If you believe that your relationship should be a certain way, you might be setting yourself up for failure. And when that happens for some, you’re left wondering what went wrong, when all that happened was that no one could live up to your ideal of a perfect relationship.

Maybe you were jaded; thinking that the world would be your fairy-tail filled oyster when you fell in love. To say that there aren’t plenty of amazing relationships out there would be a mistruth, but many are lead down the lane of love believing things about a relationship that for the most part, are simply not true. For that, we’ve come up with 8 things you shouldn’t believe to be true in relationships today:

Here are 8 Things You Shouldn’t Believe About A Relationship

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1. Happy couples don’t fight

Conflict is perfectly natural in relationships; expressing anger with violence is not. Happy couples do argue but they have learned to express their feelings in a more productive way that works toward a solution.

Compromise and collaboration are the tools that successful couples use to solve conflict. You can read more about how to communicate positively with your partner in this article.

2. You have more sex in a long term relationship

It is perfectly natural for couples to have sex less often the longer they are together. In a study of couples over the lifetime of their relationships, couples reported that sex did happen less often over time. Reasons given by the couples for having less sex include age, health problems and sex becoming a routine.

In a successful relationship, partners have many ways to be intimate with each other and only one of those is having sex. If you are looking to increase intimacy in your relationship, you can read more about reigniting passion in your relationship here.

3. Having children is the death of passion in a relationship

Adding another small person to your couple doesn’t have to spell the end of your sex lives, but it won’t fix problems in your relationship either. Children can add great joy to relationships, but they also bring stress and added work.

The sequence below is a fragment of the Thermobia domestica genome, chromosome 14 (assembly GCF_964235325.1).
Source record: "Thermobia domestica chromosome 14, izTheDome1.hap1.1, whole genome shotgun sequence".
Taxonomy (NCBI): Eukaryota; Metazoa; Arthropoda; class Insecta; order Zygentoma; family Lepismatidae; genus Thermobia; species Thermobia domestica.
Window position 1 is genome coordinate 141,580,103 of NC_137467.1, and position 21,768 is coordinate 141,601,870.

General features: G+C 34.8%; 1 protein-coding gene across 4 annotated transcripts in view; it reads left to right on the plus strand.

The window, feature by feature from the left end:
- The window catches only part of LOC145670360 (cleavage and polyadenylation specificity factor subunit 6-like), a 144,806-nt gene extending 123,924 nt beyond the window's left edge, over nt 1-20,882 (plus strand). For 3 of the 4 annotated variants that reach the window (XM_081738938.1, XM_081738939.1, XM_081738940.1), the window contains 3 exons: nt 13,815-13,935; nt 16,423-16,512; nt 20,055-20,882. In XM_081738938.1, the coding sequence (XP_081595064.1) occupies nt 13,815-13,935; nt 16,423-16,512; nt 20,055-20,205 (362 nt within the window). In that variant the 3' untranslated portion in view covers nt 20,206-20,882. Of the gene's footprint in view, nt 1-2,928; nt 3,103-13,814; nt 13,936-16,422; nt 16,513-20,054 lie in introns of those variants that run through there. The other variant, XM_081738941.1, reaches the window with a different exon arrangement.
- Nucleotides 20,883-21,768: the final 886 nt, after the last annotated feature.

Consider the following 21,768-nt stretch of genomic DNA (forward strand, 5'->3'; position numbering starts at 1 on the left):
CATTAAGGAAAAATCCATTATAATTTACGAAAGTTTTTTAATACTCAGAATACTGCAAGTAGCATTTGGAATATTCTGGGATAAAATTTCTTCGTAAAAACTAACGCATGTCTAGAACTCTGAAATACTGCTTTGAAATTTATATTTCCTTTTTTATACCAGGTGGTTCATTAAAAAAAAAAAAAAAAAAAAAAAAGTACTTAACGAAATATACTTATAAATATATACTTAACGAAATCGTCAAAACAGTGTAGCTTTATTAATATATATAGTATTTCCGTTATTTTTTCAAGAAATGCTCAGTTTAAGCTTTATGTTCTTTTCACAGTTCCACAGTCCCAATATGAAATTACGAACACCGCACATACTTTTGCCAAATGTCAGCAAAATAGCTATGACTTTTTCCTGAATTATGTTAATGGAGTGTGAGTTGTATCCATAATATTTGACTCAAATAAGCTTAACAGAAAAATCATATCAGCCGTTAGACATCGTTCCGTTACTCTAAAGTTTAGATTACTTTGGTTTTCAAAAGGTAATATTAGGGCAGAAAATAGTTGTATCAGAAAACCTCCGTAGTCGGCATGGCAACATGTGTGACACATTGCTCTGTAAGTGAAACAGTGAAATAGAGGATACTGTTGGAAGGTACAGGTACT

Expressing your fears to your partner about what changes you will experience with regard to your sex lives by having children. Take your role as a spouse just as seriously as you do being a parent. Make a plan with your partner and devote equal time and energy to sustaining an intimate connection as you do to raising a family.

4. If your partner really loved you, they would know how you feel

No one can read minds, although close partners do pick up on the facial expressions and body language of their other half and they know what they mean. You have to continue to communicate your feelings and desires to your partner throughout your relationship. Strong listening and effective communication skills are important throughout the lifetime of your relationship.

5. If your partner isn’t jealous, it’s because they don’t care.

Jealousy as a healthy emotion is a relationship myth. Trusting partners don’t become jealous over their partner looking at or talking to other potential romantic partners.

Instead, jealousy is often a sign of one partner’s insecurity over the stability of the relationship or their own self-esteem. Trust in relationships is key. Feeling secure in a couple means that you do not question your partner’s loyalty.

6. Happy couples don’t have to work at it

Happily ever after is definitely a relationship myth. Having a caring relationship means continuing to care for and nurture your partner as they do for you.

To make sure that your partner is happy, you can do the relationship equivalent of asking your partner for a performance review. Ask what more you can do to help your partner to be fulfilled in the relationship.

When each half of the partnership is committed to working on being the best person that they can be for their partner, the relationship is in a state of continuous improvement.

7. If it’s not working, you can make your partner change

You’ll never be able to force someone to change. You can help shape behavior with rewarding language like ‘thank you’ when your partner does something that you like. You can tell your partner what you want them to do but you can’t make them do it.

When it comes to major personality changes, your partner has to want to make a change. If your partner has a general negative outlook or is neurotic in some way, it is unlikely that you can undo these personality traits that were likely developed in childhood.

8. Happy couples don’t look for help outside of the relationship

Couples do seek counseling to work out their problems. Unfortunately, they get professional help when things have seriously deteriorated in their relationships.

Licensed couple’s therapists offer premarital counseling to help partners iron out problems before they make the ultimate commitment. Seeking help early in relationships is best before problems become severe. If one of you has already given up on the relationship, it will be too late to fix it with the help of a counselor.